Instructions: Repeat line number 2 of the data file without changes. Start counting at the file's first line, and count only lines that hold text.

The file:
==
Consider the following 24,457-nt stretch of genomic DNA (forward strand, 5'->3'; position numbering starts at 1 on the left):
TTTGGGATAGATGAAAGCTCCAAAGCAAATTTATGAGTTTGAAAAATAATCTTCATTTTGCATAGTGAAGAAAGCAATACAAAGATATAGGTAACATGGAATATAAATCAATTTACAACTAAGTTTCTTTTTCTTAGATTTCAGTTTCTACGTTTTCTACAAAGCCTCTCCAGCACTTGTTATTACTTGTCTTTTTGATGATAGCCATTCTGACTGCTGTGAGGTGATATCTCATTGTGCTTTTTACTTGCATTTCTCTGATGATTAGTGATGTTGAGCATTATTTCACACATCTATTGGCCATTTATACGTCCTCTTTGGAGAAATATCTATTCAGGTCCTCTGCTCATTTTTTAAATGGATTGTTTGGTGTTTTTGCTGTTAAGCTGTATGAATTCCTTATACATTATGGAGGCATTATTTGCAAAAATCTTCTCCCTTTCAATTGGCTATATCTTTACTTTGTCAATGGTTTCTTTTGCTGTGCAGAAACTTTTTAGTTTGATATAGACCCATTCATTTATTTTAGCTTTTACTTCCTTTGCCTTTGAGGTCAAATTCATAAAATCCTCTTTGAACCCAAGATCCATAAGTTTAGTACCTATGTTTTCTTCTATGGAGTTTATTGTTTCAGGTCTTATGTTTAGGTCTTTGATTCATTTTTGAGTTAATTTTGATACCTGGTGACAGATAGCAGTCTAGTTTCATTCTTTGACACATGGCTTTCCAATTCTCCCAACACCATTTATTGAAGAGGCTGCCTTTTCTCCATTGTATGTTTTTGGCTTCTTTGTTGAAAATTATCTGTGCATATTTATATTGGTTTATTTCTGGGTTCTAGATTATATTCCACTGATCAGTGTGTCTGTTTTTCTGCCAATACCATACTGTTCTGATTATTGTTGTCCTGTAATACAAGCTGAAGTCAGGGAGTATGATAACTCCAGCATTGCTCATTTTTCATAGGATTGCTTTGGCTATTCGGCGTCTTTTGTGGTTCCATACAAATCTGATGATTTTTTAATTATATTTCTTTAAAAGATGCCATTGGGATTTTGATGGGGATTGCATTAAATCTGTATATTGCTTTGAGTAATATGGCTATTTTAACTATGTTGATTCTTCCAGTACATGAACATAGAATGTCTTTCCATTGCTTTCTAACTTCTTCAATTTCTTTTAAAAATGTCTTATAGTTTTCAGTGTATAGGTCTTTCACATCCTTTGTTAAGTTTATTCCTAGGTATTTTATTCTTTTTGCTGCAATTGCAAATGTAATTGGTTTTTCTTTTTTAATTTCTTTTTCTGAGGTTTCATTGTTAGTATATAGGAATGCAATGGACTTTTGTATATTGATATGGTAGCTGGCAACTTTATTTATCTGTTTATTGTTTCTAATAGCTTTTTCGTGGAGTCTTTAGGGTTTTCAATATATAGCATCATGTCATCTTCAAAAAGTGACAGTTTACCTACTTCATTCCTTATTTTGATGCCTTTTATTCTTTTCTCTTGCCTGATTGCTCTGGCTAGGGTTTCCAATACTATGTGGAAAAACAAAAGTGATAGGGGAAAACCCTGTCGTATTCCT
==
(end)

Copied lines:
TTTGGGATAGATGAAAGCTCCAAAGCAAATTTATGAGTTTGAAAAATAATCTTCATTTTGCATAGTGAAGAAAGCAATACAAAGATATAGGTAACATGGAATATAAATCAATTTACAACTAAGTTTCTTTTTCTTAGATTTCAGTTTCTACGTTTTCTACAAAGCCTCTCCAGCACTTGTTATTACTTGTCTTTTTGATGATAGCCATTCTGACTGCTGTGAGGTGATATCTCATTGTGCTTTTTACTTGCATTTCTCTGATGATTAGTGATGTTGAGCATTATTTCACACATCTATTGGCCATTTATACGTCCTCTTTGGAGAAATATCTATTCAGGTCCTCTGCTCATTTTTTAAATGGATTGTTTGGTGTTTTTGCTGTTAAGCTGTATGAATTCCTTATACATTATGGAGGCATTATTTGCAAAAATCTTCTCCCTTTCAATTGGCTATATCTTTACTTTGTCAATGGTTTCTTTTGCTGTGCAGAAACTTTTTAGTTTGATATAGACCCATTCATTTATTTTAGCTTTTACTTCCTTTGCCTTTGAGGTCAAATTCATAAAATCCTCTTTGAACCCAAGATCCATAAGTTTAGTACCTATGTTTTCTTCTATGGAGTTTATTGTTTCAGGTCTTATGTTTAGGTCTTTGATTCATTTTTGAGTTAATTTTGATACCTGGTGACAGATAGCAGTCTAGTTTCATTCTTTGACACATGGCTTTCCAATTCTCCCAACACCATTTATTGAAGAGGCTGCCTTTTCTCCATTGTATGTTTTTGGCTTCTTTGTTGAAAATTATCTGTGCATATTTATATTGGTTTATTTCTGGGTTCTAGATTATATTCCACTGATCAGTGTGTCTGTTTTTCTGCCAATACCATACTGTTCTGATTATTGTTGTCCTGTAATACAAGCTGAAGTCAGGGAGTATGATAACTCCAGCATTGCTCATTTTTCATAGGATTGCTTTGGCTATTCGGCGTCTTTTGTGGTTCCATACAAATCTGATGATTTTTTAATTATATTTCTTTAAAAGATGCCATTGGGATTTTGATGGGGATTGCATTAAATCTGTATATTGCTTTGAGTAATATGGCTATTTTAACTATGTTGATTCTTCCAGTACATGAACATAGAATGTCTTTCCATTGCTTTCTAACTTCTTCAATTTCTTTTAAAAATGTCTTATAGTTTTCAGTGTATAGGTCTTTCACATCCTTTGTTAAGTTTATTCCTAGGTATTTTATTCTTTTTGCTGCAATTGCAAATGTAATTGGTTTTTCTTTTTTAATTTCTTTTTCTGAGGTTTCATTGTTAGTATATAGGAATGCAATGGACTTTTGTATATTGATATGGTAGCTGGCAACTTTATTTATCTGTTTATTGTTTCTAATAGCTTTTTCGTGGAGTCTTTAGGGTTTTCAATATATAGCATCATGTCATCTTCAAAAAGTGACAGTTTACCTACTTCATTCCTTATTTTGATGCCTTTTATTCTTTTCTCTTGCCTGATTGCTCTGGCTAGGGTTTCCAATACTATGTGGAAAAACAAAAGTGATAGGGGAAAACCCTGTCGTATTCCT